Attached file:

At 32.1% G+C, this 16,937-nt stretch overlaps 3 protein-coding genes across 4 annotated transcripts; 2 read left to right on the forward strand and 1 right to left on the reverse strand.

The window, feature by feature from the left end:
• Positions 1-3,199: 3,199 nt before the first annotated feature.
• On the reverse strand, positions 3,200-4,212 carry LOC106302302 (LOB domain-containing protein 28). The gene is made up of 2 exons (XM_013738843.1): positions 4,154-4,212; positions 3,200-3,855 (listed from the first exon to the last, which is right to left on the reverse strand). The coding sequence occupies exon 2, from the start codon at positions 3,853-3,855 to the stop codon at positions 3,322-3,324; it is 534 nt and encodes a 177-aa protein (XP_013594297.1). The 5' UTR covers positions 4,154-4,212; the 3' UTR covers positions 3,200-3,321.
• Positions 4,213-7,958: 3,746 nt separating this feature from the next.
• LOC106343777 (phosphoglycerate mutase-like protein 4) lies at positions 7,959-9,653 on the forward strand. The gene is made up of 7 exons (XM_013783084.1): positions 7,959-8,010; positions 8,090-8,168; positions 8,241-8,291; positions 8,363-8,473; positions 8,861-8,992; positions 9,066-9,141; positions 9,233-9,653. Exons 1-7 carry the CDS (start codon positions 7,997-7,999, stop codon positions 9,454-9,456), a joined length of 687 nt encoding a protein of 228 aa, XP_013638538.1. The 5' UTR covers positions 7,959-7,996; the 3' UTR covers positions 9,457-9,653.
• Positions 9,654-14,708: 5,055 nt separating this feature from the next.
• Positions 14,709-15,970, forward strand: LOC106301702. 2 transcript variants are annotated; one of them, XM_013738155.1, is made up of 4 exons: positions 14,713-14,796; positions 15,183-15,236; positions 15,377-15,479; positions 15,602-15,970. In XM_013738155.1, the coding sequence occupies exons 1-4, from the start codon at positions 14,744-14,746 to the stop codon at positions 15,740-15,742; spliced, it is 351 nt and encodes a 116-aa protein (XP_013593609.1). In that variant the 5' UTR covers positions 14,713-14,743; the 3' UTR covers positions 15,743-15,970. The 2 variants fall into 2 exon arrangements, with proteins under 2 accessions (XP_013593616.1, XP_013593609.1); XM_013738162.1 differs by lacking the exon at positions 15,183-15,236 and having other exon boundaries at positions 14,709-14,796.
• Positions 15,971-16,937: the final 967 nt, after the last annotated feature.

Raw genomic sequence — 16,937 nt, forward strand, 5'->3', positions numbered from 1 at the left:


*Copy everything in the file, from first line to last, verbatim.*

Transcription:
At 32.1% G+C, this 16,937-nt stretch overlaps 3 protein-coding genes across 4 annotated transcripts; 2 read left to right on the forward strand and 1 right to left on the reverse strand.

The window, feature by feature from the left end:
• Positions 1-3,199: 3,199 nt before the first annotated feature.
• On the reverse strand, positions 3,200-4,212 carry LOC106302302 (LOB domain-containing protein 28). The gene is made up of 2 exons (XM_013738843.1): positions 4,154-4,212; positions 3,200-3,855 (listed from the first exon to the last, which is right to left on the reverse strand). The coding sequence occupies exon 2, from the start codon at positions 3,853-3,855 to the stop codon at positions 3,322-3,324; it is 534 nt and encodes a 177-aa protein (XP_013594297.1). The 5' UTR covers positions 4,154-4,212; the 3' UTR covers positions 3,200-3,321.
• Positions 4,213-7,958: 3,746 nt separating this feature from the next.
• LOC106343777 (phosphoglycerate mutase-like protein 4) lies at positions 7,959-9,653 on the forward strand. The gene is made up of 7 exons (XM_013783084.1): positions 7,959-8,010; positions 8,090-8,168; positions 8,241-8,291; positions 8,363-8,473; positions 8,861-8,992; positions 9,066-9,141; positions 9,233-9,653. Exons 1-7 carry the CDS (start codon positions 7,997-7,999, stop codon positions 9,454-9,456), a joined length of 687 nt encoding a protein of 228 aa, XP_013638538.1. The 5' UTR covers positions 7,959-7,996; the 3' UTR covers positions 9,457-9,653.
• Positions 9,654-14,708: 5,055 nt separating this feature from the next.
• Positions 14,709-15,970, forward strand: LOC106301702. 2 transcript variants are annotated; one of them, XM_013738155.1, is made up of 4 exons: positions 14,713-14,796; positions 15,183-15,236; positions 15,377-15,479; positions 15,602-15,970. In XM_013738155.1, the coding sequence occupies exons 1-4, from the start codon at positions 14,744-14,746 to the stop codon at positions 15,740-15,742; spliced, it is 351 nt and encodes a 116-aa protein (XP_013593609.1). In that variant the 5' UTR covers positions 14,713-14,743; the 3' UTR covers positions 15,743-15,970. The 2 variants fall into 2 exon arrangements, with proteins under 2 accessions (XP_013593616.1, XP_013593609.1); XM_013738162.1 differs by lacking the exon at positions 15,183-15,236 and having other exon boundaries at positions 14,709-14,796.
• Positions 15,971-16,937: the final 967 nt, after the last annotated feature.

Raw genomic sequence — 16,937 nt, forward strand, 5'->3', positions numbered from 1 at the left: